So, if you had 7 resistors all 56 ohms, you would get this:
1/56 + 1/56 + 1/56 + 1/56 + 1/56 + 1/56 + 1/56 = 0.125
The reciprocal of this is 8 ohms.
So the result is 56 / 7 or 8 ohms.

Makes sense because 7 resistors across a power source will draw 7 times as much current as one resistor if they are all identical. So, the combination has 1/7th as much resistance as one resistor.

vk6kro said:
Another way of getting the total of resistors in parallel, especially if they are not the same, is this:

Rtotal = R1 * R2 / (R1 + R2)

This is completely true (and it is derived from the formula I posted). The reason I didn't mention it, is that this formula only works for 2 resistors in parallel at a time, whereas the one I gave can be extended to any number of resistors in parallel, by:

$$R_{total} = \frac{1}{\frac{1}{R1} + \frac{1}{R2} + ... + \frac{1}{Rn}}$$

where n represents the number of resistors.

Example:
R1 = 10 [itex]\Omega[/tex]
R2 = 5 [itex]\Omega[/tex]
R3 = 8 [itex]\Omega[/tex]
R4 = 12 [itex]\Omega[/tex]

Then,
$$R_{total} = \frac{1}{\frac{1}{10} + \frac{1}{5} + \frac{1}{8} + \frac{1}{12}} \approx 1.967 \Omega$$

This is easily entered into a calculator using the following key sequence:
(if you have a reciprocal key, either [itex]1/x[/tex] or [itex]x^{-1}[/tex])
10
[itex]1/x[/tex]
+
5
[itex]1/x[/tex]
+
8
[itex]1/x[/tex]
+
12
[itex]1/x[/tex]
=
[itex]1/x[/tex]
(Done)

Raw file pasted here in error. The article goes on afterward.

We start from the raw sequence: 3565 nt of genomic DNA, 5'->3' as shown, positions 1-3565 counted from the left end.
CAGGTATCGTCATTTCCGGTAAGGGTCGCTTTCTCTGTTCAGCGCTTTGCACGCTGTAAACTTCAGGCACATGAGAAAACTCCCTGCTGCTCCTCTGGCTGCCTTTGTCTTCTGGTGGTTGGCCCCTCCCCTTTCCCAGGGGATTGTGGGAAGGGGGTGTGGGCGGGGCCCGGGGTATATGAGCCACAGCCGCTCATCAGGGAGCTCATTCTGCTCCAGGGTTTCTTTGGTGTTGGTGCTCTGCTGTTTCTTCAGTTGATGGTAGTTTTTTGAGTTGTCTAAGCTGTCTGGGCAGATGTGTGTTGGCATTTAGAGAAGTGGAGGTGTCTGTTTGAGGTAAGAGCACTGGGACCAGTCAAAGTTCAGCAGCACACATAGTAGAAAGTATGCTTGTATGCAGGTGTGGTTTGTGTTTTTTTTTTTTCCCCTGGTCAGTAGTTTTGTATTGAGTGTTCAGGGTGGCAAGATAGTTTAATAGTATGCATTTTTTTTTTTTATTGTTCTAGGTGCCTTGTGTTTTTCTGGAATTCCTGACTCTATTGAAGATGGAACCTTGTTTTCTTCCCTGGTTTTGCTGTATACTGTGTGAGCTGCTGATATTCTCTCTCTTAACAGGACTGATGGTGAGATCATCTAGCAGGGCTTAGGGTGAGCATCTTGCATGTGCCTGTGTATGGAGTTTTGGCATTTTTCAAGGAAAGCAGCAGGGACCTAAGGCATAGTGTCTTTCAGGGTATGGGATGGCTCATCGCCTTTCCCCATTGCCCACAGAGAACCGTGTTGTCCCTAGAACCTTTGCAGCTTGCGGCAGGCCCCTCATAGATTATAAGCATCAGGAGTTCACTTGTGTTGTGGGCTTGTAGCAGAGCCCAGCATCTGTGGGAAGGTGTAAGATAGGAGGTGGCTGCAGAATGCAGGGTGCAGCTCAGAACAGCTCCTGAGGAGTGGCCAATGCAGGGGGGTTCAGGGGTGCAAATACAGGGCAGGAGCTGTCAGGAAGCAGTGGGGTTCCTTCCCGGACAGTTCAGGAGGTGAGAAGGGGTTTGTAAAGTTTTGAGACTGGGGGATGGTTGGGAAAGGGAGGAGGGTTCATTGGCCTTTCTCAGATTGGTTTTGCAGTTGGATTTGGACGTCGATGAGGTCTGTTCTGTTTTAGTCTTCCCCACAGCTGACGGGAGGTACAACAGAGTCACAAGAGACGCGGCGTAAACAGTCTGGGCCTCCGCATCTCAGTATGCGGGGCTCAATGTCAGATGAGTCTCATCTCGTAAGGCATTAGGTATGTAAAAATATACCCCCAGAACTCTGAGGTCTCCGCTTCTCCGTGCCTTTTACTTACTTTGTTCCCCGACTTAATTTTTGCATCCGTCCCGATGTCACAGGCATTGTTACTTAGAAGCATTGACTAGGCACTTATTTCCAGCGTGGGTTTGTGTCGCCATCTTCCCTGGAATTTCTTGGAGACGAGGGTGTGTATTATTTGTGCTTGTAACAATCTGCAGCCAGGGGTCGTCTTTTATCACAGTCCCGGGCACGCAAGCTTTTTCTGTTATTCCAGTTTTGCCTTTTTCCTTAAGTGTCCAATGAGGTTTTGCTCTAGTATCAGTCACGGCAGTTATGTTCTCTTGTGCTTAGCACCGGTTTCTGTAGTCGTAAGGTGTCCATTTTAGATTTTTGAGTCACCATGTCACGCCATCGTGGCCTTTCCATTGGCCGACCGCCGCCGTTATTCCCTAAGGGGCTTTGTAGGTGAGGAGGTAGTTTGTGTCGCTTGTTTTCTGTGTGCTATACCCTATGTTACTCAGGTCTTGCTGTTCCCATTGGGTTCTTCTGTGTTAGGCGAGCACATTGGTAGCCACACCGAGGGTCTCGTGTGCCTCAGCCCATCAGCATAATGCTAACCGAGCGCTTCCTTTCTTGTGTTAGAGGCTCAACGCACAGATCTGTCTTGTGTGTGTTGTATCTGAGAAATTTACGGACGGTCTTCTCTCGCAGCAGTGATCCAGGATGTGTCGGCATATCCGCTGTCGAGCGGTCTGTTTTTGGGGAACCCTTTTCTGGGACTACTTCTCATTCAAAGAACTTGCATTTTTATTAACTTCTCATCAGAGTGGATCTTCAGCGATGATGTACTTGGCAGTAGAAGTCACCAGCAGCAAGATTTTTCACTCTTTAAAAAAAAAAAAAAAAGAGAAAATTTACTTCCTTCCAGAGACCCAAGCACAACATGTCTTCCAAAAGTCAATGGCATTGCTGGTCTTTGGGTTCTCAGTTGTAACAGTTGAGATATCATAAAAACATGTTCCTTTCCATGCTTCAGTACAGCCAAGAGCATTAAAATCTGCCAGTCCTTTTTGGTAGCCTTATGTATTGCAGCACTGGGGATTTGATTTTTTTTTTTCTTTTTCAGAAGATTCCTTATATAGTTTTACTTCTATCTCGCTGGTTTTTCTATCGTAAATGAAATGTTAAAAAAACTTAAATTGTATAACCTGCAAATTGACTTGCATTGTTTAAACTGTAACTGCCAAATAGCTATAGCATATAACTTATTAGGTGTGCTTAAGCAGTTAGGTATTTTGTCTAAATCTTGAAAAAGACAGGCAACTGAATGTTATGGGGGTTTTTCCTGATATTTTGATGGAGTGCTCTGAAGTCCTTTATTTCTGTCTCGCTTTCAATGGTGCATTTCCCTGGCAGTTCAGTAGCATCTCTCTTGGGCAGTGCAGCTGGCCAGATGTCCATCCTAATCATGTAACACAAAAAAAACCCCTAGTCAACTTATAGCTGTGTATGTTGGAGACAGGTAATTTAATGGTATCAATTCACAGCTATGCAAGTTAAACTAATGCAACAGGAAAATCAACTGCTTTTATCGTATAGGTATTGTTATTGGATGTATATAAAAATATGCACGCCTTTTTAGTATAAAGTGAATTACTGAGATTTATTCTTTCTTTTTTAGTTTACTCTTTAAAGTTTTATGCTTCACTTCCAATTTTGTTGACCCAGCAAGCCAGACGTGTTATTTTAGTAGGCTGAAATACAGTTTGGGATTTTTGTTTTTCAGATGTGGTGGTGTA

Of course, the version of the formula that vk6kro offered will work as well, but you would have to take many more steps. You would first have to find the equivalent resistance of R1 parallel to R2 (call the result R5), then find the equivalent resistance of R5 parallel to R3 (call this result R6). Finally, you would find the equivalent resistance of R6 parallel to R4.

Plus, if I was going to memorize a formula for parallel resistors, I'd choose the more versatile one. Besides, it's easy to confuse the numerator and the denominator of the two-resistor formula. (Do I divide the sum by the product, or the product by the sum?)

I use the simple formula when I have only two resistors in parallel (which is the usual situation) and I don't happen to have my very nice Scientific calculator with me.

With a simple 4 function calculator it is a lot easier to multiply two numbers together and divide by their sum than it is to muck around with reciprocals.

I even use it for times when there is no calculator around and I have to work it out with mental arithmetic.